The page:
The author's prose and pace of relating this story reveals the passion of his quest to establish his mark in science - and he relates intimate anecdotes of his cohorts, teachers and the scientific cult of divisions enjoyed by the scholarly, erudite academicians in England and elsewhere. In the end, he shared along with his associate Francis Crick, and Maurice Wilkins, the Nobel Prize in 1962. The future of medicine was forever changed. The book is a compelling, refrehing read for anyone with a modicum of curiosity - a science background is not essential.
Kamuro
This firsthand account of the discovery of DNA dispels a lot of the notions that ousiders have about how science really works. Watson's descriptions of the competition, politics, dead ends, personality clashes, mistakes, and eventually inspiration reveal that discovery is not as clear-cut a process as it sometimes might seem.
Watson is honest in his introduction that his account is just that, the story told through his own point of view, complete with possible faulty memories and personal prejudices. I was intrigued by the portrayals of the personalities of so many famous figures that I've been learning about for years in my biology and genetics classes - Francis Crick, of course, along with Maurice Wilikins, Rosalind Franklin, Linus Pauling, and many more. I was touched by Watson's admission at the end of the book that his unfavorable impressions of Rosalind Franklin stemmed from the fact that she was a woman trying to make a name for herself in the male-dominated world of scientific research in the 1950s.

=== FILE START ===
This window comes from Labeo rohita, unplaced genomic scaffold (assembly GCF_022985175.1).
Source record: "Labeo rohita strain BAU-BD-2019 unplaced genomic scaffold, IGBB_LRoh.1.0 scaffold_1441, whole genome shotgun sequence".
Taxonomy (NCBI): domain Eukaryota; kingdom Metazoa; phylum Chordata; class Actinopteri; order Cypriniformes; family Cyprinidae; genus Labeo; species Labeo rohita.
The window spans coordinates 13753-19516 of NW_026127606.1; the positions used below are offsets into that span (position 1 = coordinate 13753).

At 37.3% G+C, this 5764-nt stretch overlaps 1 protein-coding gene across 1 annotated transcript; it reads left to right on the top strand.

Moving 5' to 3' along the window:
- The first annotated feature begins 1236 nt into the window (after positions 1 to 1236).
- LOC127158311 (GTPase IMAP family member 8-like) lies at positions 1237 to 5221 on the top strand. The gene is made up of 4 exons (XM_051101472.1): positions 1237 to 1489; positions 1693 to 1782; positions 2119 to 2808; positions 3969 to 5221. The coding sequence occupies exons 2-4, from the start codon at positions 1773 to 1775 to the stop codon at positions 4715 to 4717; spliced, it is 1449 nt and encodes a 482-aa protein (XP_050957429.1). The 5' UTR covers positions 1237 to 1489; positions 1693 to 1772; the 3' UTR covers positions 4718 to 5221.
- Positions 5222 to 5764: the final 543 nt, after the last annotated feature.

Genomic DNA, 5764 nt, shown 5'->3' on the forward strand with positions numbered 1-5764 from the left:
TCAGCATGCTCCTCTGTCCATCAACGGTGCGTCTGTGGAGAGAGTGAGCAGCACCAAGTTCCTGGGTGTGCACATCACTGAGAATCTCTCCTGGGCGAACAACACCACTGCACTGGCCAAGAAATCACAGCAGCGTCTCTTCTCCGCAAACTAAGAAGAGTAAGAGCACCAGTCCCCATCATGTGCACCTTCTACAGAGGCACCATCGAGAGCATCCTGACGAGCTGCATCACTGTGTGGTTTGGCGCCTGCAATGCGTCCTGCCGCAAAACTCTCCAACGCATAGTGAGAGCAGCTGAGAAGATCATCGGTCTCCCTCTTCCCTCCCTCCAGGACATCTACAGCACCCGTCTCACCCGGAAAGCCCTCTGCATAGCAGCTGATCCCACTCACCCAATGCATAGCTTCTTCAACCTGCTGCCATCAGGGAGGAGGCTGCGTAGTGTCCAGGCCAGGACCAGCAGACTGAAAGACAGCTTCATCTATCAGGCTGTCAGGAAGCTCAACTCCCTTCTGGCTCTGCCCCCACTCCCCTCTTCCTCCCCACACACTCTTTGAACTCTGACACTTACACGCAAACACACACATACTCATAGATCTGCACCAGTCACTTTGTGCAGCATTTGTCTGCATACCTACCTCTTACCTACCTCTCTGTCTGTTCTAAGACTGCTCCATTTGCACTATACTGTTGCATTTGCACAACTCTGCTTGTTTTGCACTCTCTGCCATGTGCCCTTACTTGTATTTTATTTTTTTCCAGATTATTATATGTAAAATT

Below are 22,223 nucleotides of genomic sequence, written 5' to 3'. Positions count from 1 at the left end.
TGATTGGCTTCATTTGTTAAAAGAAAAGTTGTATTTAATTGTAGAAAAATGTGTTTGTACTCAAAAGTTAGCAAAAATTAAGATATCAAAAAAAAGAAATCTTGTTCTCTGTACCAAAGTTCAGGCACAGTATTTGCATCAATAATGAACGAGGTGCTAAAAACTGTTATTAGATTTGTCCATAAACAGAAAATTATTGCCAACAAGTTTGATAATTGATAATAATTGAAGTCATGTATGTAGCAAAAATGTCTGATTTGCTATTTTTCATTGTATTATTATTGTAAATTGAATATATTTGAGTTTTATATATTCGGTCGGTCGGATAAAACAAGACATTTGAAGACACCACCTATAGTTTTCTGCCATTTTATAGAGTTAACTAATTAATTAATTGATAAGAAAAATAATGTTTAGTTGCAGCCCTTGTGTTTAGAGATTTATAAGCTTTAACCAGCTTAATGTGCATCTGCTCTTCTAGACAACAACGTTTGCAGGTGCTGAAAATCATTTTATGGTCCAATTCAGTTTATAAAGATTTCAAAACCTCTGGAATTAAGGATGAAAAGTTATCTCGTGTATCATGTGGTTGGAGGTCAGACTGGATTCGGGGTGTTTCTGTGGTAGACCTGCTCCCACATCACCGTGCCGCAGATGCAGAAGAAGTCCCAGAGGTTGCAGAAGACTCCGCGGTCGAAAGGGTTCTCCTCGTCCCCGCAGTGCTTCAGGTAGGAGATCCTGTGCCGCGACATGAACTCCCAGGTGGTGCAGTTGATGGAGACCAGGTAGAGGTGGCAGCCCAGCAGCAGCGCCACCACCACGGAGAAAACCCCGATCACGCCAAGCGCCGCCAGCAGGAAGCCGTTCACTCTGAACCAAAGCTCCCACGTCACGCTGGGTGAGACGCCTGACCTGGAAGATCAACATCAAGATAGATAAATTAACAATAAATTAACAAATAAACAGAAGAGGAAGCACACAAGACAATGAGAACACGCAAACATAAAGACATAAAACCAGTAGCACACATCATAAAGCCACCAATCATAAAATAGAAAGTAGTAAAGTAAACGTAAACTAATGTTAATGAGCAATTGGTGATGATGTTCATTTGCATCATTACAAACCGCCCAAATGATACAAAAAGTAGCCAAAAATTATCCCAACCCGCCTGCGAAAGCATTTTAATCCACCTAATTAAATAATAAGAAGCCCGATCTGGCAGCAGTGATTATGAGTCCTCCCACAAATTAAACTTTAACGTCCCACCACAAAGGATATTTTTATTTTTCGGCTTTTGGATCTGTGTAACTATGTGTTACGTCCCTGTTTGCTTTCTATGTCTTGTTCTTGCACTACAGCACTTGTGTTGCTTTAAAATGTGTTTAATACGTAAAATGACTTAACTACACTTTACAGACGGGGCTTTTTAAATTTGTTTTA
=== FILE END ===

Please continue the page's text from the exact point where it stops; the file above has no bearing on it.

There is quite a bit of biological jargon in this book, and though it could probably be read by someone without any knowledge of genetics, it will be appreciated more by readers with some background. I thoroughly enjoyed this book and would recommend it to anyone with an interest in genetics and science.
Mohn
Wonderful book if you're interested in how the mind of a scientist works. Considering the immense importance of discovery of the double helix, it should be required reading for anyone interested in evolution. A bit heavy on the chemistry side but just pass over it as you read. It's the personality revelations that are truly enlightening.
The double helix: A personal account of the discovery of the structure of DNA (A Norton critical edition) download epub
Author: James D Watson
ISBN: 039301245X
Category: Reference
Language: English
Publisher: Norton; 1st edition (1980)
Pages: 298 pages